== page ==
Poinsettias and their classic red and white holiday color will soon be abundant in homes, grocery stores and nurseries. If you want your poinsettia plants to last throughout the holiday season, here are some pointers to help keep your plants happy.
Bill McKinley, an instructional professor and Benz Endowed Chair in Floral Design; and Navreet Kaur Mahal, Ph.D., instructional assistant professor, both in the Department of Horticultural Sciences in the Texas A&M College of Agriculture and Life Sciences, explain how to care for your poinsettias and provide tips for consumers.
These gorgeous holiday plants, native to Mexico, are the No. 2 dollar-valued potted plant in the U.S. behind orchids. McKinley said poinsettias were introduced domestically by Joel Poinsett in the 1800s and have since been bred to maximize the colors and varieties of the plant.
How to pick your poinsettias
When it comes to picking a good poinsettia plant, the color of the petal you choose doesn’t impact how long your plant lasts. You should be looking in the center of the plant to find the healthiest plant.
“The little center of the poinsettia plant, the true blossom, shouldn’t be fuzzy,” McKinley said. “They should be tight and yellow.”
Making sure your plants last
If you want to keep your plant alive during the holiday season, you should keep a light hand when watering your poinsettias.
McKinley said one of the most common errors with the plant is overwatering. Poinsettias don’t like when the roots are sitting in water, which can happen if they are left in the waterproof container that they are often sold in.
The best way to water is to take your plant out of the container so that the water can drain before you put it back in its container, he said.
“If you water your poinsettia and leave it in that container, the water will drain down and the plant will be sitting in water, causing root rot,” McKinley said.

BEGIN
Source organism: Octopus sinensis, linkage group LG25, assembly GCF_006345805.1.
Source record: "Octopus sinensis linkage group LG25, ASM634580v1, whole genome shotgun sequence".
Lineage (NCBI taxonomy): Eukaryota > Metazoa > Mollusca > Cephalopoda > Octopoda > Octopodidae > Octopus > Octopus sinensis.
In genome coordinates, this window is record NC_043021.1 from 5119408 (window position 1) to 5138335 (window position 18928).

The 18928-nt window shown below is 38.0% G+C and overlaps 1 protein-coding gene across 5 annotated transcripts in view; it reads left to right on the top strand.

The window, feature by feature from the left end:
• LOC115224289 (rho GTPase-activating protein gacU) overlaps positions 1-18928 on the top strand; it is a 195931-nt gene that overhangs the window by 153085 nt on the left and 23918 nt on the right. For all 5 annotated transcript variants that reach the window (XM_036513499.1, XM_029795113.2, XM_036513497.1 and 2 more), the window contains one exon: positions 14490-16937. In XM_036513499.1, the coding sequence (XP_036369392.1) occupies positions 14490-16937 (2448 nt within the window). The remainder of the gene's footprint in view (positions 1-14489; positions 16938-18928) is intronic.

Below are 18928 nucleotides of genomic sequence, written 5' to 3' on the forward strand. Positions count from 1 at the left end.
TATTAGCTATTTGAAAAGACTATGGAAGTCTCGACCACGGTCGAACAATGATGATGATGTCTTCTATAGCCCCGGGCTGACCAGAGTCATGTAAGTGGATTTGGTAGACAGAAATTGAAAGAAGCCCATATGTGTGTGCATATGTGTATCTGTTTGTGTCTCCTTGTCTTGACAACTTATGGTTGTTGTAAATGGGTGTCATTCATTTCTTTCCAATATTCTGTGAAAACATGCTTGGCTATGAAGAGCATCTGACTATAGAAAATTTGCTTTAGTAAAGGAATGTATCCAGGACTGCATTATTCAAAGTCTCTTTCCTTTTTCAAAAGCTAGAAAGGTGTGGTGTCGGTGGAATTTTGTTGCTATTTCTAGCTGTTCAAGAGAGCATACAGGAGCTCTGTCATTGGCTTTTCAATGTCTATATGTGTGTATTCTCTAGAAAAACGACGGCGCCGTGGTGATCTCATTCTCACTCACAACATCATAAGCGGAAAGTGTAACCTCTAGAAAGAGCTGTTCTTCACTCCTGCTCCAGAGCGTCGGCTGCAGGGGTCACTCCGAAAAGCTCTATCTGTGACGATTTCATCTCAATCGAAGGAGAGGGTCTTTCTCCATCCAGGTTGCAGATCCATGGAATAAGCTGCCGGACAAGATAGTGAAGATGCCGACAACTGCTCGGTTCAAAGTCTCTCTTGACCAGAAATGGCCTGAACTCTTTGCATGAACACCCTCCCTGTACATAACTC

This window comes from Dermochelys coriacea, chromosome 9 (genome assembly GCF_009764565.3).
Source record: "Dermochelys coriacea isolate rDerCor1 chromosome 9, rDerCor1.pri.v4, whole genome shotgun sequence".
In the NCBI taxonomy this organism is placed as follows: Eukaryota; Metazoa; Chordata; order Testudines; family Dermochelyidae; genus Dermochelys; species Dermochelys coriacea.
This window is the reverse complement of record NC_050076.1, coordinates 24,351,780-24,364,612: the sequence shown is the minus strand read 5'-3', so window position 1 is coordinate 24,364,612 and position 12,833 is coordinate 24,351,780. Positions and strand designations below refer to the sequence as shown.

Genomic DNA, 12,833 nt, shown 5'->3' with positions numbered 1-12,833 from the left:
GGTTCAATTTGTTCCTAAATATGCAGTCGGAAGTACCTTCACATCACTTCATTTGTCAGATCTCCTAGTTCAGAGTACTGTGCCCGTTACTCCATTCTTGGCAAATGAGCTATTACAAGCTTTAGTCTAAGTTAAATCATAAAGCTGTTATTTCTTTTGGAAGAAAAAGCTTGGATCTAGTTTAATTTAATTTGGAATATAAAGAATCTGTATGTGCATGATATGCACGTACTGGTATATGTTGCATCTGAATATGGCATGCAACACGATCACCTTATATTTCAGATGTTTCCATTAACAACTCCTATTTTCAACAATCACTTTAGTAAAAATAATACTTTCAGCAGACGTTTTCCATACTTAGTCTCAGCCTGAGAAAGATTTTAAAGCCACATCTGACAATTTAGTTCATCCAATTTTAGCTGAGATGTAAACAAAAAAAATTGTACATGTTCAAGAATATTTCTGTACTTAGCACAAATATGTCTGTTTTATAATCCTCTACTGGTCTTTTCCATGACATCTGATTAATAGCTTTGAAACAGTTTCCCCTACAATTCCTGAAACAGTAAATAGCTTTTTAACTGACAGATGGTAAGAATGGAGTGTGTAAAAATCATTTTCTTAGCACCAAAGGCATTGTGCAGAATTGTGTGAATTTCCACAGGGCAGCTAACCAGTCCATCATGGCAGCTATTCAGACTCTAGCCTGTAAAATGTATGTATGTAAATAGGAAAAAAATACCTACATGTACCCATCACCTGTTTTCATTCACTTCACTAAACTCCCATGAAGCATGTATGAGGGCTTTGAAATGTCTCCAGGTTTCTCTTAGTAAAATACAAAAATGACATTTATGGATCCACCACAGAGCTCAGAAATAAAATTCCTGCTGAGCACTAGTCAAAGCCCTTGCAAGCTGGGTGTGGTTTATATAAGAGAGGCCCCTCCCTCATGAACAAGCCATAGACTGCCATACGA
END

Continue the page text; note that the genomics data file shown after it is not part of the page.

How to make your poinsettias thrive
Where you choose to display your poinsettias can impact your plants. McKinley said it is best to keep your plants in bright but indirect sunlight. It is also important to keep your plants away from heaters or air conditioners.
Mahal said poinsettias should be kept away from areas that fluctuate in temperature.
“The ideal room temperature for plants is between 65-70 degrees,” she said. “And avoid exposing them to temperatures below 50 degrees.”
Poinsettias and pets
Contrary to popular belief, poinsettias are not toxic to our furry friends. Mahal said that poinsettias are not a major point of concern with pets.
“The sticky white sap can irritate the mouth and cause mild gastrointestinal symptoms,” Mahal said. “But they are not a threat to animals.”
Keeping your plants year-round
Consumers should also know that they don’t have to throw out their plants as soon as holiday décor is taken down. With proper care, poinsettias can last years and provide annual blooms each holiday season.
McKinley said to prune the plant halfway up the main stem soon after the holidays and replant them in a larger size pot. Put them in bright light indoors and a shady area outdoors once the temperatures are consistently above 60 degrees. Keep the plant watered.
“You might have to pinch the tips to keep it bushy,” McKinley says, “But in July, you’ll have to stop pinching or you won’t get any flowers.”
The plant should be protected from artificial light after the fall equinox to promote poinsettia blooms. So, bring them inside and place them in total darkness between sundown and sunrise.
“In late October and the first part of November, your plant will start to show color,” McKinley said. “And by Christmas it should be in full bloom.”